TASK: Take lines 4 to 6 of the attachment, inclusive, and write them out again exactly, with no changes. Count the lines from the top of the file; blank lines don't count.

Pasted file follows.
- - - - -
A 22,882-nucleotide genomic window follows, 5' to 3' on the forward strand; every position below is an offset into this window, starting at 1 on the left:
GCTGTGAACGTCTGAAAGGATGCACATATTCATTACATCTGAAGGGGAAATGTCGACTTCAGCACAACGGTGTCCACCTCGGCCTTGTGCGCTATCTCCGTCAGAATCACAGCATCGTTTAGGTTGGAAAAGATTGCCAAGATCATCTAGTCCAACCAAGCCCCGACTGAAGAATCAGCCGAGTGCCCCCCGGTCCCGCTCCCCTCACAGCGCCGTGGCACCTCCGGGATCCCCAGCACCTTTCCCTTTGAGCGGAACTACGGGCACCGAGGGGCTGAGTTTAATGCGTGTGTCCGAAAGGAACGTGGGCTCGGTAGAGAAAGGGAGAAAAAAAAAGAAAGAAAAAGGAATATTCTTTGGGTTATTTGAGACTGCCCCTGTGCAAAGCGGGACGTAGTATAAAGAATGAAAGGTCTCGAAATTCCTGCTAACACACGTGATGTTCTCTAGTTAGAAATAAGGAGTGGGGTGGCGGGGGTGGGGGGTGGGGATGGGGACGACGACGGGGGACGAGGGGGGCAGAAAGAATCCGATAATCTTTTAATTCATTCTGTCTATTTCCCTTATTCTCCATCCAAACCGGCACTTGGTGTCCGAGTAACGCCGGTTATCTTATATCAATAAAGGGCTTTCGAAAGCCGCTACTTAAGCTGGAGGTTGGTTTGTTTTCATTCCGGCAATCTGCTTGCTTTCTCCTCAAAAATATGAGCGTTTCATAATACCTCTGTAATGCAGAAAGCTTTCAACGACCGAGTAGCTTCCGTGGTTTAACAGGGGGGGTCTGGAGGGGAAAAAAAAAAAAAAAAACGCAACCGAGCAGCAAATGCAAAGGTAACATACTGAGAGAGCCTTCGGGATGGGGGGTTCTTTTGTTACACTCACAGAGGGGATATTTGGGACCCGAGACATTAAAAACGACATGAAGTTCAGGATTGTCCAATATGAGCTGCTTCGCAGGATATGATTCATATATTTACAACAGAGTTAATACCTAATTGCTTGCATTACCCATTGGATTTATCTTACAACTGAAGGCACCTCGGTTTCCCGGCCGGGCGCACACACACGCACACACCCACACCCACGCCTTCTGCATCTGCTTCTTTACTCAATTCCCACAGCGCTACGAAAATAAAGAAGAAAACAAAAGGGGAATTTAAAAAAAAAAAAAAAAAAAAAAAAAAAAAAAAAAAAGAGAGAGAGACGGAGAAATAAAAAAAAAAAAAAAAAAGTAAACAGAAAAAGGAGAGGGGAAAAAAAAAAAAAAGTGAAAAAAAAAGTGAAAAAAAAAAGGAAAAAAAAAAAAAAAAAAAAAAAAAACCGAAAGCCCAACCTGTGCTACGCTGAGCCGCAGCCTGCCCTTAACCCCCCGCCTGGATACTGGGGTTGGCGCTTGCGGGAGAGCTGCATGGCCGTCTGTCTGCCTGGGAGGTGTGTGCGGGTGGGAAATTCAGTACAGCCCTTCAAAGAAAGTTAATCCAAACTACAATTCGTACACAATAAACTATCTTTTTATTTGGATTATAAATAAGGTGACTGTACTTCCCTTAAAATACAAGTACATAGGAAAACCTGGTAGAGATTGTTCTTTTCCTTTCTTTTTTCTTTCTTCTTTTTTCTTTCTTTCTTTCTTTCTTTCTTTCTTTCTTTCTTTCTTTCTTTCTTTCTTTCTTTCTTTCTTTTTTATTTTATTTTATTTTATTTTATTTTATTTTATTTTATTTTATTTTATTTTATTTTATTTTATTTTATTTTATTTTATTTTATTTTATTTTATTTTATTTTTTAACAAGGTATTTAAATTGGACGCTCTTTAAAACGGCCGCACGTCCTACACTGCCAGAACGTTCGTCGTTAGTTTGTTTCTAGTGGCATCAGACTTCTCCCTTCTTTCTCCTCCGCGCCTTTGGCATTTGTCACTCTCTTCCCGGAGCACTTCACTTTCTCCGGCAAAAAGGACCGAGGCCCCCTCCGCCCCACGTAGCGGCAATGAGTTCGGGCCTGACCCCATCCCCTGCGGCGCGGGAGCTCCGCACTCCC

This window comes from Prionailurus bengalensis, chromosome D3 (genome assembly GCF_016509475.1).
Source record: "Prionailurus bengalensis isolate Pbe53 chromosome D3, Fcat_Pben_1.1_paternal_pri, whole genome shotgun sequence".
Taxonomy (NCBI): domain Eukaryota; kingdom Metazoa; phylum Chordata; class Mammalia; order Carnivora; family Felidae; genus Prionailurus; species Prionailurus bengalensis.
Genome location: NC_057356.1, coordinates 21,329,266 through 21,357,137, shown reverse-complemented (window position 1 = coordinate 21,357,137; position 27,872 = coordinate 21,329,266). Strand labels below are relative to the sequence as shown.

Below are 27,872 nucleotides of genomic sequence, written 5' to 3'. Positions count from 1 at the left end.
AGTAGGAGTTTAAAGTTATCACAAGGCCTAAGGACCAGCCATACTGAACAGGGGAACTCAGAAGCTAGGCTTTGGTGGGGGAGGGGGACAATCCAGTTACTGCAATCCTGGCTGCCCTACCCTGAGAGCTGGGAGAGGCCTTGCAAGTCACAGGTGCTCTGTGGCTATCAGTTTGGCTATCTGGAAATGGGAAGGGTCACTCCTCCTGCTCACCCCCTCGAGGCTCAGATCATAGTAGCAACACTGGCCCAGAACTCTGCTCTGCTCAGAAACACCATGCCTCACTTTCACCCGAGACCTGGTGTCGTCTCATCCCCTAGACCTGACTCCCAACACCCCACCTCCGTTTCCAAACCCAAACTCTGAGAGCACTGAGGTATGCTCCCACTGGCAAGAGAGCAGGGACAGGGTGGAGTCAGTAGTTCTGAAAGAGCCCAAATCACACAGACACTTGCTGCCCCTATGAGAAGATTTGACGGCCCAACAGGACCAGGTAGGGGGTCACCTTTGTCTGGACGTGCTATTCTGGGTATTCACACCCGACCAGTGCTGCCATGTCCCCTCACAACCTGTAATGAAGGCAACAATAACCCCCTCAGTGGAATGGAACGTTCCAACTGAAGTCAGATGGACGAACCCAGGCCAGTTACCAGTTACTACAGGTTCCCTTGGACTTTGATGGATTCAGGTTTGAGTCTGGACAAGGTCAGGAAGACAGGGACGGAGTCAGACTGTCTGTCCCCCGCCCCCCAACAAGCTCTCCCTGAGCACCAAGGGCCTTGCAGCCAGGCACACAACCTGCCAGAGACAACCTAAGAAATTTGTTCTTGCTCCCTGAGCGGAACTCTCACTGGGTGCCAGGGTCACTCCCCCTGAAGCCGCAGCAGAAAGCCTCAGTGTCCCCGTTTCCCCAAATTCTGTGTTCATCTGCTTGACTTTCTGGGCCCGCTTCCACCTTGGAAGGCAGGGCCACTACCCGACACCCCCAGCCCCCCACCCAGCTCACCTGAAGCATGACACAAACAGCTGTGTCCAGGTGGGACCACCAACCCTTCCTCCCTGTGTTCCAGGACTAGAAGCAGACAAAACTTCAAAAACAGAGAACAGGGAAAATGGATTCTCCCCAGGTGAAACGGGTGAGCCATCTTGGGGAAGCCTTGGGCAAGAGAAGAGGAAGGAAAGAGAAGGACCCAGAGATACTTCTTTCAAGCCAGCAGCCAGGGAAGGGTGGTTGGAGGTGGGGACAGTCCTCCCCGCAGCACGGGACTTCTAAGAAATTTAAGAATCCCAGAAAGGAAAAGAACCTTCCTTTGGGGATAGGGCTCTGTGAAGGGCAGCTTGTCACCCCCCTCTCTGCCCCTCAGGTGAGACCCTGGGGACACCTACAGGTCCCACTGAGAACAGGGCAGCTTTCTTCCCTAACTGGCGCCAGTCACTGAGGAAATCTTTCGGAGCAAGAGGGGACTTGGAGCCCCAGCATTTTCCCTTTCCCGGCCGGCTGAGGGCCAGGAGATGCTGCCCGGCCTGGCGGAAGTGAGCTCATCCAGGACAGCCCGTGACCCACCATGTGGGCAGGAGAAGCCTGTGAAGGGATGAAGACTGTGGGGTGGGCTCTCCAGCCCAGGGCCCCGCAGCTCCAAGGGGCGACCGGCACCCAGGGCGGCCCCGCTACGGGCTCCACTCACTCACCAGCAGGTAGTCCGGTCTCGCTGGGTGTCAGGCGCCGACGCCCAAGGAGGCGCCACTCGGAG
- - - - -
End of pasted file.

Source record: "Prionailurus bengalensis isolate Pbe53 chromosome D3, Fcat_Pben_1.1_paternal_pri, whole genome shotgun sequence".
Taxonomy (NCBI): domain Eukaryota; kingdom Metazoa; phylum Chordata; class Mammalia; order Carnivora; family Felidae; genus Prionailurus; species Prionailurus bengalensis.
Genome location: NC_057356.1, coordinates 21,329,266 through 21,357,137, shown reverse-complemented (window position 1 = coordinate 21,357,137; position 27,872 = coordinate 21,329,266). Strand labels below are relative to the sequence as shown.